Physical Chemistry, Materials Science
Nilai Patel is an experienced materials engineer with a background in electrochemistry and physical chemistry. Nilai Patel's research group is interested in the development of modern materials with unique physical and electrochemical properties for applications in nanotechnology and engineering. The Patel group is also involved with the Astrophysics research institute at ASDRP, where they work on photovoltaic materials for space craft energy sequestering.
Computer Science, Human-Computer Interaction
The Liu research group at ASDRP is interested in applying the tools of computer science and cognitive science to better understand human-computer interactions. Further, the Liu group is interested in engineering solutions to user interface design, informed by both engineering and psychology.
Computer Science & Software Engineering
Keshav Rao is a graduate of UC Berkeley in Computer Science and co-founder of several startups in the Bay Area including Goodpoint, Inc. where he is focusing on applying computer science and software engineering to a variety of real-world applications, including modern healthcare systems.
Facilities & Instrumentation
Princeton Applied Research Scanning Potentiostat
Our Princeton Applied Research scanning potentiostat is utilized for electrochemical measurements and for monitoring of redox-active materials.
ASDRP operates four 3D printers for model production and for engineering and fabrication of turbines, components for hardware, and much more. Students learn how to operate the 3D printers and use cad software in the 3D printing course.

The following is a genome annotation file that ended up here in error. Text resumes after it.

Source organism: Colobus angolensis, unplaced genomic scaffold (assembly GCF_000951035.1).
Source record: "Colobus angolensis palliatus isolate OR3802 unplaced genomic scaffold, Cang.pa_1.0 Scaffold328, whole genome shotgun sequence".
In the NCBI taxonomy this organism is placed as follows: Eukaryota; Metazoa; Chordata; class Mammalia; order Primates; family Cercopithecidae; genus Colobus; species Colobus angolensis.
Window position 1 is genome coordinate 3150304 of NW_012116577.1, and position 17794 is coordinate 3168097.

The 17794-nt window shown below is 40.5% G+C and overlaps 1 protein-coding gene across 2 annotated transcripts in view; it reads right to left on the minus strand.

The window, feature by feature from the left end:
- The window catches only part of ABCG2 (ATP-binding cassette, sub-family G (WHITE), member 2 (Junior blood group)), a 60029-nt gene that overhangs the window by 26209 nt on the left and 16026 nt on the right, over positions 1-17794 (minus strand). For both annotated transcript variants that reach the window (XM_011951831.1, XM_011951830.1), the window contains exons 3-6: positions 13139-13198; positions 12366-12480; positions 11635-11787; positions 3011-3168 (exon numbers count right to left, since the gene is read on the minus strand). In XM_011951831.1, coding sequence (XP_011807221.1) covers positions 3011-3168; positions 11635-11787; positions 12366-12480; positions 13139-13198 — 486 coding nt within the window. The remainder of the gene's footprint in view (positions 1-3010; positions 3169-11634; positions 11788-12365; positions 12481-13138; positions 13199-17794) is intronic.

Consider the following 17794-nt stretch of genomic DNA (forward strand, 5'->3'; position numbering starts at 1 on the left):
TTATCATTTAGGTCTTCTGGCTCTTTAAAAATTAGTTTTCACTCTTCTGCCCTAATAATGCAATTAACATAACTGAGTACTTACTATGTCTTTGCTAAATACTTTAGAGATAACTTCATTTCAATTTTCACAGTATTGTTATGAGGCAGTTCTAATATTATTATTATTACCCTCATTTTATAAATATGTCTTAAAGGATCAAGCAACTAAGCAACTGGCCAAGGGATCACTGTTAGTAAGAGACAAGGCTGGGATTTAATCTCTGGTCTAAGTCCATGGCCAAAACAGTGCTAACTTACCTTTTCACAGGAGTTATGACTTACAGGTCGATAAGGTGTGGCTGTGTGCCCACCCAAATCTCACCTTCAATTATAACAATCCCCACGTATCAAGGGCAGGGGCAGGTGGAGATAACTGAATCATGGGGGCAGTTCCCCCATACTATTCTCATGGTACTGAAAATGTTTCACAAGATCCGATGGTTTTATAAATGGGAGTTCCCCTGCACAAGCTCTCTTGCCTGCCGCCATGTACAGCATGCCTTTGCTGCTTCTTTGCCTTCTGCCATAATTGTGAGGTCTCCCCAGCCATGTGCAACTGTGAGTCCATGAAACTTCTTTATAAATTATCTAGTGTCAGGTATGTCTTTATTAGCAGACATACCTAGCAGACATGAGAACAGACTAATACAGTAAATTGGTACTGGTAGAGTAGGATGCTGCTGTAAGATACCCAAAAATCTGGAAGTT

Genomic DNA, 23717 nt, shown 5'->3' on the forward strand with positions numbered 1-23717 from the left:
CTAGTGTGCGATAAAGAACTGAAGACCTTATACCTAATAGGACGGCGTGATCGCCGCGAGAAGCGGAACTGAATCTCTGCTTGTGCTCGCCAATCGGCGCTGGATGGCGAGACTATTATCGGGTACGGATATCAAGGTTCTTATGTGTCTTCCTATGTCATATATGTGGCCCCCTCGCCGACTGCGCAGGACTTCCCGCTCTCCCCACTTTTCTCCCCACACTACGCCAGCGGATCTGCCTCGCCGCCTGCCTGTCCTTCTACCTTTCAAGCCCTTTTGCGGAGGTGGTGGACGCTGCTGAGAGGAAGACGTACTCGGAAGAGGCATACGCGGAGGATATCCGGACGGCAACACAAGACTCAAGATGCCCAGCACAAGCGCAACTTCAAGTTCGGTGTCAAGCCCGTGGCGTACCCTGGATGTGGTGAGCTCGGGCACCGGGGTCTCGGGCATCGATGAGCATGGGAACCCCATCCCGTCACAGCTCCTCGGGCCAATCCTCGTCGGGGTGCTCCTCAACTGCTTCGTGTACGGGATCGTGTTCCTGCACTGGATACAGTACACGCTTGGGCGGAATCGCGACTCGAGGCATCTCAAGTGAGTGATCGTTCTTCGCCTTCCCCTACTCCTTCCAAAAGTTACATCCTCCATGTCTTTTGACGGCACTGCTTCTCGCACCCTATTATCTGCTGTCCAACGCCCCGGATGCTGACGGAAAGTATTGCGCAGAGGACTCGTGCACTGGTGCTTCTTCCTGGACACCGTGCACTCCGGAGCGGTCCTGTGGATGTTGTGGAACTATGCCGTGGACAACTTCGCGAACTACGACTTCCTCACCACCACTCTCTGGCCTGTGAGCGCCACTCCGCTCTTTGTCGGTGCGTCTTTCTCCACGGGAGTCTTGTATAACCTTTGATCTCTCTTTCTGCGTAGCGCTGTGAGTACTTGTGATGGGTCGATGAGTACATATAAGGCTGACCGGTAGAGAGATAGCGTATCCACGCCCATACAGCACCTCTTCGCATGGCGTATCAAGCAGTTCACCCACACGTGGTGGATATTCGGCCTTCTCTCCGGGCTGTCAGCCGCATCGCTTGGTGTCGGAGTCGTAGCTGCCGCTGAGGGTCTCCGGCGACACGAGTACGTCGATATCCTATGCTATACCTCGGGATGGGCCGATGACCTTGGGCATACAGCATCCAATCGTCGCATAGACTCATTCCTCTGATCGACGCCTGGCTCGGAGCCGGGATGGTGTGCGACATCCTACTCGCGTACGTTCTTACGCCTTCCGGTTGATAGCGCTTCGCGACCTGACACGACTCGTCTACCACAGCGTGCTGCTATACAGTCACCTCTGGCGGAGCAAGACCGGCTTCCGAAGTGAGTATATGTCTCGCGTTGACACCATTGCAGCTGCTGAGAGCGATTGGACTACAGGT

Quantum Computing Simulator Environment
Our server cluster operates a quantum computing emulator which allows research students and research groups to launch jobs that require QC applications.
Raspberry Pi systems
ASDRP has several raspberry pi miniature computers used in research students' projects.
High-Throughput Computing Server & Cluster
ASDRP operates four industry-grade Dell PowerEdge serves equipped with Xeon 48-core processors, over 64 GB RAM, and remote access to meet the needs of our computational students.
Our industrial-grade laser cutter is used for research students who construct and engineer components or models. It uses a high-power laser to cut wood, plastic, and other materials.
There is no bigger stage than the Universe. It is, at once & the same time, our origin, our sustainer & (for some lucky few) our professions. It surrounds us but is, like our oceans, both easy to percieve & deucedly difficult to study. Up until now, astronomy & astrophysics were expensive pursuits that were also subject to chaotic weather conditions, unless you went into Space, which is a whole other level of expense. Well this Summer we here @ ASDRP look to deliver rigorous experiences (& perhaps experiments) using the exact same data as the Big Players (think NASA & the ESA): we'll continue exploring the public data for potentially habitable Exoplanets; or search for Pulsars & Fast Radio Bursts [FRBs] using instumentation we build ourselves, while learning the natures of these strange beasts; or perhaps we'll build our own Laser Interferometer Gravity Observatory [LIGO] while learning about that portion of the electromagnetic spectrum [EM] we call 'light;' or maybe we'll come up with something absolutely new. The summer of 2020 in ASDRP promises to be an exciting time for Astronomy & Astrophysics. Come join us!
Current Research Areas
Listening for gigaJansky Fast Radio Burst Objects